Menopause and Women's Health
Menopause — the time in women's lives when menstruation ceases — is a normal phase of a woman’s life for most women in their 40s and 50s.
Going through menopause does not cause cardiovascular disease. But the approach of menopause marks a point in midlife when women's cardiovascular risk factors can accelerate and focusing on overall health is crucial.
Prioritizing your health is important before and after menopause.
What is menopause?
Menopause does not happen all at once. Learn about the stages of menopause, its symptoms and impact on your health.
Does menopause increase heart disease or stroke risk?
A woman’s risk for heart disease and stroke increases at and around menopause. Learn more about menopause’s impact on heart health.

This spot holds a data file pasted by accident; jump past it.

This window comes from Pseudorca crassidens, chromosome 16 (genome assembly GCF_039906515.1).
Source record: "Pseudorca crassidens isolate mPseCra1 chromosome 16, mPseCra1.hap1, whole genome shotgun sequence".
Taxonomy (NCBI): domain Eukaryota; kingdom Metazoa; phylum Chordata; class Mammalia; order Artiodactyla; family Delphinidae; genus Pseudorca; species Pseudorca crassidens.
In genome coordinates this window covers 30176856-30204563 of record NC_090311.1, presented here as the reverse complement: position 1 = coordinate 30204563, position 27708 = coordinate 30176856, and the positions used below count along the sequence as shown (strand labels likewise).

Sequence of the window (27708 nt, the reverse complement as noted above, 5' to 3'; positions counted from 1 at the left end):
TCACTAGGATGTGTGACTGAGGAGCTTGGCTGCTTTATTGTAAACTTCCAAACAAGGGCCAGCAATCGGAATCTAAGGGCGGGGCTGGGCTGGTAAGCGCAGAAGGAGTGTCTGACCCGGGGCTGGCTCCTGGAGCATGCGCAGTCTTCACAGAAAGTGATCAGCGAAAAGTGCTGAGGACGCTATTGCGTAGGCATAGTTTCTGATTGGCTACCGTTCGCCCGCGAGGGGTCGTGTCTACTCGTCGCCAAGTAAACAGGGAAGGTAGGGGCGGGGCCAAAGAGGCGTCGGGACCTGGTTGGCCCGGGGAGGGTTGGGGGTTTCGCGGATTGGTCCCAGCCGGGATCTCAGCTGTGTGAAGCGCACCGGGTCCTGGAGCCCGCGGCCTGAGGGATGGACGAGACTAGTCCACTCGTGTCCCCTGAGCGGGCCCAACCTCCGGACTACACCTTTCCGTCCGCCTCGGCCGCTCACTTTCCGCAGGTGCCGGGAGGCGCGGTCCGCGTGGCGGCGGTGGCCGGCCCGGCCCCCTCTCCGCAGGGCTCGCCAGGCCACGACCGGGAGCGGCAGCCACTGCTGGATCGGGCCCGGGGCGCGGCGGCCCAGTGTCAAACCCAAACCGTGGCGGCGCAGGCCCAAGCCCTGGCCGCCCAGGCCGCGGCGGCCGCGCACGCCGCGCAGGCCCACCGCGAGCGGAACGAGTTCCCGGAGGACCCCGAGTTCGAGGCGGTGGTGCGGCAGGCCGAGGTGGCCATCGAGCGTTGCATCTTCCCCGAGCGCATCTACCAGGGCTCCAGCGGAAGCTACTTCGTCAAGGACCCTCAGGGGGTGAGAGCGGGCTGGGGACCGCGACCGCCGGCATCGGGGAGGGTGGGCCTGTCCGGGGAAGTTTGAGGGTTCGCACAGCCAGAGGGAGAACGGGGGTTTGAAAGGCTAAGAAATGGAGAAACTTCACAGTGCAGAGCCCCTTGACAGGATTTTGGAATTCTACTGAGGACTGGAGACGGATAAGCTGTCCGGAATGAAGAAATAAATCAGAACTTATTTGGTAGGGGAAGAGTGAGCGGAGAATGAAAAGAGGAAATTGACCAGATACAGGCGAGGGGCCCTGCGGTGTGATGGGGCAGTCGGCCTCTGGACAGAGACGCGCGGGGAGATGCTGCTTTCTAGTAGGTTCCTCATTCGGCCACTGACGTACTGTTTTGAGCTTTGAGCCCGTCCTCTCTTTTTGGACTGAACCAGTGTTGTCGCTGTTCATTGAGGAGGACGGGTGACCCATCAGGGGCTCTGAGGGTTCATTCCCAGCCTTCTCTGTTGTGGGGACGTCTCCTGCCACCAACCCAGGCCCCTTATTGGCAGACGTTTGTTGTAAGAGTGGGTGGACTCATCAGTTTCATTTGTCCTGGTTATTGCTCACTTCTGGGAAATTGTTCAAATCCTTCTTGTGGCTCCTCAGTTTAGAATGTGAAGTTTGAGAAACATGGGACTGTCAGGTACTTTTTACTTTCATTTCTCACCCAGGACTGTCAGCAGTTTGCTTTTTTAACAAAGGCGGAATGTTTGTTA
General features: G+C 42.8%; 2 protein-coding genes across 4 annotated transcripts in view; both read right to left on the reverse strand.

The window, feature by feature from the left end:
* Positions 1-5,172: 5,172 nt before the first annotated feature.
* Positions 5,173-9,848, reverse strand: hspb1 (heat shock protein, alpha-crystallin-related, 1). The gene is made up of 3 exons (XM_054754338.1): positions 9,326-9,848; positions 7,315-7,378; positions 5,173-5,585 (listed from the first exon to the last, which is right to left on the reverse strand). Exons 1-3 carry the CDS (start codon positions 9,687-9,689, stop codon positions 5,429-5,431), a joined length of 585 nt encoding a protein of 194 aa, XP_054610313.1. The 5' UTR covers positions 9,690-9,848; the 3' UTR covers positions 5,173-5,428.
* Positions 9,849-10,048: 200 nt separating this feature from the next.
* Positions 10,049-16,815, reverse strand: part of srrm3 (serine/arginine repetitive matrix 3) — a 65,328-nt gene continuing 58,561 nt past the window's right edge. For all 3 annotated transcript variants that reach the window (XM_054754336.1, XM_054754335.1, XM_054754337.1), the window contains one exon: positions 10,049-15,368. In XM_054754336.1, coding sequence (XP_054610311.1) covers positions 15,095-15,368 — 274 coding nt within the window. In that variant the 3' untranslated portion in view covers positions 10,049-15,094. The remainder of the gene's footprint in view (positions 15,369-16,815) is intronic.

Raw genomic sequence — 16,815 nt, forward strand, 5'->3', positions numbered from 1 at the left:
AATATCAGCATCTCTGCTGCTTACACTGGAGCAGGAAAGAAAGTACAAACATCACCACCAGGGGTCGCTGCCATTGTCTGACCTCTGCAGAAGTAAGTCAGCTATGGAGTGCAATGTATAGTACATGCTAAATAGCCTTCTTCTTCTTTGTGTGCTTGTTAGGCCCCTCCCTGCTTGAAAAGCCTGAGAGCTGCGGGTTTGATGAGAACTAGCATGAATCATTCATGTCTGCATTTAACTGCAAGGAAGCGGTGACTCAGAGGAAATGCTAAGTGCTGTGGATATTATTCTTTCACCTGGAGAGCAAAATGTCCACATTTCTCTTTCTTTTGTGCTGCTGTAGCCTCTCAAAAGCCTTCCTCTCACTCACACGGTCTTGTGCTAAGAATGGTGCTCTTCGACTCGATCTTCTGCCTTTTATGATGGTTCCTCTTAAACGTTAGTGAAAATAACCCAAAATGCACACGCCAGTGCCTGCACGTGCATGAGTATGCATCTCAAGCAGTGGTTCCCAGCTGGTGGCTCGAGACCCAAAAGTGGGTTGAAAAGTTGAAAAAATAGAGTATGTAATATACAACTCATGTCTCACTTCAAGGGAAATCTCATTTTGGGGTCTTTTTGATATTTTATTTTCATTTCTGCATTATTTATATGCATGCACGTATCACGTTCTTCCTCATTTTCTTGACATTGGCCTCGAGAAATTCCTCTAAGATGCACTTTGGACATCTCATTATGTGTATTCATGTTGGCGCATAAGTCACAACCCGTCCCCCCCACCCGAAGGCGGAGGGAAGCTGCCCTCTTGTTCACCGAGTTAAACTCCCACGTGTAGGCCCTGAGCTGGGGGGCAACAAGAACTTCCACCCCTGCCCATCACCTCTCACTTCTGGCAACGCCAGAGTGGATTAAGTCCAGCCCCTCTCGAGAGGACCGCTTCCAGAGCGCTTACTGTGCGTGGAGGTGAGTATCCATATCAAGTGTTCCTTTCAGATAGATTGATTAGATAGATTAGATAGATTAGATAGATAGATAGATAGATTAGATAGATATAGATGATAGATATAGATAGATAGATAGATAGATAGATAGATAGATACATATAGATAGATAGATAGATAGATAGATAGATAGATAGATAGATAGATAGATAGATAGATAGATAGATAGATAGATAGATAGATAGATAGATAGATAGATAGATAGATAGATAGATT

Estrogen, Hormone Therapy and Menopause
Throughout a woman’s life, estrogen levels will rise and fall. For example, estrogen levels are higher during puberty and pregnancy and lower following childbirth, during breastfeeding and after menopause.
Here's information on estrogen and hormone therapy for every woman to discuss with her health care team.
Your Health and Menopause
Good Health Before Menopause
The years leading up to menopause as a critical time to prevent cardiovascular disease.
Healthy habits adopted before menopause can help reduce your risk for cardiovascular disease for the rest of your life.
Early Menopause and Your Health
Women who experience menopause at an earlier age have a higher risk of cardiovascular disease.
Could a stroke, heart attack or other cardiovascular event in young women contribute to early menopause?
Heart Health After Menopause
After menopause, a woman’s cardiovascular risk is higher than it was in their pre-menopausal years.
Understand how menopause can impact your health.